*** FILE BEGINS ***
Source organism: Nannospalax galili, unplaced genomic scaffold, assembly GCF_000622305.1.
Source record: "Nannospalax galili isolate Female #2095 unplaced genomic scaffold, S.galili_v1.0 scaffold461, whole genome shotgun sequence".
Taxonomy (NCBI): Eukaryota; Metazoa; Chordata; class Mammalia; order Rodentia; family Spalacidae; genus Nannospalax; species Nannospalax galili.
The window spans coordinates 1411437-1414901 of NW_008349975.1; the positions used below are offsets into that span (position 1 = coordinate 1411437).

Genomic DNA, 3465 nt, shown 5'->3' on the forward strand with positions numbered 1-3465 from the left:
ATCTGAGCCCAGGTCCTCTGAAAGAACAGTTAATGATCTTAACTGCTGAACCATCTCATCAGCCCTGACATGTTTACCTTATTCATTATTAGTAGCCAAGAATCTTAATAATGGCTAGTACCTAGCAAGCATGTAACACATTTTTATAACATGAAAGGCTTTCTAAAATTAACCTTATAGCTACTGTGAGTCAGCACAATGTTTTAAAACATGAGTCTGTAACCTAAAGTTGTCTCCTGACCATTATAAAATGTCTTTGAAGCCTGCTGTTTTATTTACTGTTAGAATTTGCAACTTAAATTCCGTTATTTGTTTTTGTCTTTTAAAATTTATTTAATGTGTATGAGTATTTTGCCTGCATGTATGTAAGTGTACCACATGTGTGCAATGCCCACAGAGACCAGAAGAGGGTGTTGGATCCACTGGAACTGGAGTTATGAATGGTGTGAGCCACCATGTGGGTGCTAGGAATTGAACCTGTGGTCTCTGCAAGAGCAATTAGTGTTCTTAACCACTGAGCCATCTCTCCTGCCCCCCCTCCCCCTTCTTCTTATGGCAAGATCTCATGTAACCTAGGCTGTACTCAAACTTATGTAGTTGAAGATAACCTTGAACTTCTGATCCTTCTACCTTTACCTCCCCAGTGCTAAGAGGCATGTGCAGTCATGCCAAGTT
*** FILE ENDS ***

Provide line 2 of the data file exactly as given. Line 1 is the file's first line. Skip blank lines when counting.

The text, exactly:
Source record: "Nannospalax galili isolate Female #2095 unplaced genomic scaffold, S.galili_v1.0 scaffold461, whole genome shotgun sequence".